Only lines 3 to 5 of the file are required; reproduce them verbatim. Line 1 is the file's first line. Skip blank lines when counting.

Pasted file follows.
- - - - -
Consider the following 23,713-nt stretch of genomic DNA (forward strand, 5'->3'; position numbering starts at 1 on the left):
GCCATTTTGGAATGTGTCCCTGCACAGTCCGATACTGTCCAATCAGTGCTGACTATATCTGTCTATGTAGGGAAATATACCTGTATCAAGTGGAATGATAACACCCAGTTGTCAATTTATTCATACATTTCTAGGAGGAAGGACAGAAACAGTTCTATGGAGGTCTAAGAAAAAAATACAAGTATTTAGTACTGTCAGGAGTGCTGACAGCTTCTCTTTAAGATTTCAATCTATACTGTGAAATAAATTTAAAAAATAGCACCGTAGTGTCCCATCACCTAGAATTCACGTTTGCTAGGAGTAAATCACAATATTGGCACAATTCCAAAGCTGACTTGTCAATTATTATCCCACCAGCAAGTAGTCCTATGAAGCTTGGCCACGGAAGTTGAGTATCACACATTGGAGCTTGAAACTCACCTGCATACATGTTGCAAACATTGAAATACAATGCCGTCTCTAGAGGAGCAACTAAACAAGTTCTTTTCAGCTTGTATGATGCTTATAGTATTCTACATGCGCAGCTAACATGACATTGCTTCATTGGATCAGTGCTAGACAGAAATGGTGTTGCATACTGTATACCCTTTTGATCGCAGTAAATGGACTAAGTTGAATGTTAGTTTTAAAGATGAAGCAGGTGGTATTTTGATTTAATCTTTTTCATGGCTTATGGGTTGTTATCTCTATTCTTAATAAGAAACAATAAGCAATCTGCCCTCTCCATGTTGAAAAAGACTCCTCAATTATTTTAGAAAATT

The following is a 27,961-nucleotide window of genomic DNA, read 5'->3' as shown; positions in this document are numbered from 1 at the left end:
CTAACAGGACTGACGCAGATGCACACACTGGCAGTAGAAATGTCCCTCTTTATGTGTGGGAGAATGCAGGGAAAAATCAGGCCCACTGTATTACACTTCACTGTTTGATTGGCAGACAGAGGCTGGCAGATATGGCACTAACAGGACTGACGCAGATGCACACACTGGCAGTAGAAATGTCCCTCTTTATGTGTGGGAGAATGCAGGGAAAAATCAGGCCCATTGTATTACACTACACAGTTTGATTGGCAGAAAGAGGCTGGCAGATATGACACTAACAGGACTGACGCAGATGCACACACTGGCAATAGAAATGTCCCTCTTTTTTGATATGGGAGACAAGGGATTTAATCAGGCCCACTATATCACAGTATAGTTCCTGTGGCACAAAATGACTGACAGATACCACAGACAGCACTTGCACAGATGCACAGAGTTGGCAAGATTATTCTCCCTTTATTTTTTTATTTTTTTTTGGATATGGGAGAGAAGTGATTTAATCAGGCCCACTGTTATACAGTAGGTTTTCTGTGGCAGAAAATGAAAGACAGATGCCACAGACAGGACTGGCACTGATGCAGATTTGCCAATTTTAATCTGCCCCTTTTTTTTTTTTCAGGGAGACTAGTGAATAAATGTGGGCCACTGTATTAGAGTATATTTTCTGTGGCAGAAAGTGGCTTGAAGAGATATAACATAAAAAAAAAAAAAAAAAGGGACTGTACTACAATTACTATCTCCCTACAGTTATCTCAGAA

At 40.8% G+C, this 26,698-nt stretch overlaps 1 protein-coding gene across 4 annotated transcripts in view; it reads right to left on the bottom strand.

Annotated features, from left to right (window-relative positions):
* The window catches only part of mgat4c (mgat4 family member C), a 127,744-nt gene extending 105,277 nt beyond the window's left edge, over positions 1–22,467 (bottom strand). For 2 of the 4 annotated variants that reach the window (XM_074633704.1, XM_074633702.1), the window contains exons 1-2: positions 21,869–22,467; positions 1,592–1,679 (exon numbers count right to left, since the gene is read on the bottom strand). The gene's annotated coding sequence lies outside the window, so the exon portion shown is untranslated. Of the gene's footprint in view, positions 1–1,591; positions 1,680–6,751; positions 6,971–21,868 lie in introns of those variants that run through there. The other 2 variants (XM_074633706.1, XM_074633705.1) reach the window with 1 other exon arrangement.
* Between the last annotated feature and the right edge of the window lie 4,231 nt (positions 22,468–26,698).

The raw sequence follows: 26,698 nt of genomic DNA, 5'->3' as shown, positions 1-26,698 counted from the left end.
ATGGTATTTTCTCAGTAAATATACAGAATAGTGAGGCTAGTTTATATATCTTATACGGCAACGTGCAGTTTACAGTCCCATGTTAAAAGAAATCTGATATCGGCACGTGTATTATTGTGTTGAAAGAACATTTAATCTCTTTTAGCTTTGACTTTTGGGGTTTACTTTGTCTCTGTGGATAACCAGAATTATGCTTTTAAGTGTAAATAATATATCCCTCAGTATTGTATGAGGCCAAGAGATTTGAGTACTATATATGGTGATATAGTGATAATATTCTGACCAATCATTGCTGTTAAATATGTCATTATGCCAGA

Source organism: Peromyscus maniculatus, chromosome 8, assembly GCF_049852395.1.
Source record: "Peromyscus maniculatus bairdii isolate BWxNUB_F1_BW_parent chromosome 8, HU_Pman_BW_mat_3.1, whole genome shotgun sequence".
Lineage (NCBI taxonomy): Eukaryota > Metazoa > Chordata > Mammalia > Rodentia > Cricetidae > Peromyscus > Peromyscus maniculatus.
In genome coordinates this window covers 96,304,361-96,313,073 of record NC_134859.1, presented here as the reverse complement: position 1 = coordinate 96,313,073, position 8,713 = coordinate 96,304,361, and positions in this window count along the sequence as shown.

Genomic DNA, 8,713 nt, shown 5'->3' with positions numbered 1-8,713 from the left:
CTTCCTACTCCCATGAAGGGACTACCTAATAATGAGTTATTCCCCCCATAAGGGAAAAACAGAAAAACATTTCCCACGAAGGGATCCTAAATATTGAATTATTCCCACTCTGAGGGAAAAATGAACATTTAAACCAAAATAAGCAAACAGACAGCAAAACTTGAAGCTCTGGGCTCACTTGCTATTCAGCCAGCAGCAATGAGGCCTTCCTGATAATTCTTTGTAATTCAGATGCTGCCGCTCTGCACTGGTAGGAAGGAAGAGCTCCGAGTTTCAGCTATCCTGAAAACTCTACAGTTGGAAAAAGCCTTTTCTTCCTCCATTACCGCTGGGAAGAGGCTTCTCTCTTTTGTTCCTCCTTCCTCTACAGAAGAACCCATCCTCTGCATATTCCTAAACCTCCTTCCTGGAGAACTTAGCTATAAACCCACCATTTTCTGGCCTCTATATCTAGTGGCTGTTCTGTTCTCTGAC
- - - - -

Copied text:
The following is a 27,961-nucleotide window of genomic DNA, read 5'->3' as shown; positions in this document are numbered from 1 at the left end:
CTAACAGGACTGACGCAGATGCACACACTGGCAGTAGAAATGTCCCTCTTTATGTGTGGGAGAATGCAGGGAAAAATCAGGCCCACTGTATTACACTTCACTGTTTGATTGGCAGACAGAGGCTGGCAGATATGGCACTAACAGGACTGACGCAGATGCACACACTGGCAGTAGAAATGTCCCTCTTTATGTGTGGGAGAATGCAGGGAAAAATCAGGCCCATTGTATTACACTACACAGTTTGATTGGCAGAAAGAGGCTGGCAGATATGACACTAACAGGACTGACGCAGATGCACACACTGGCAATAGAAATGTCCCTCTTTTTTGATATGGGAGACAAGGGATTTAATCAGGCCCACTATATCACAGTATAGTTCCTGTGGCACAAAATGACTGACAGATACCACAGACAGCACTTGCACAGATGCACAGAGTTGGCAAGATTATTCTCCCTTTATTTTTTTATTTTTTTTTGGATATGGGAGAGAAGTGATTTAATCAGGCCCACTGTTATACAGTAGGTTTTCTGTGGCAGAAAATGAAAGACAGATGCCACAGACAGGACTGGCACTGATGCAGATTTGCCAATTTTAATCTGCCCCTTTTTTTTTTTTCAGGGAGACTAGTGAATAAATGTGGGCCACTGTATTAGAGTATATTTTCTGTGGCAGAAAGTGGCTTGAAGAGATATAACATAAAAAAAAAAAAAAAAAGGGACTGTACTACAATTACTATCTCCCTACAGTTATCTCAGAA

At 40.8% G+C, this 26,698-nt stretch overlaps 1 protein-coding gene across 4 annotated transcripts in view; it reads right to left on the bottom strand.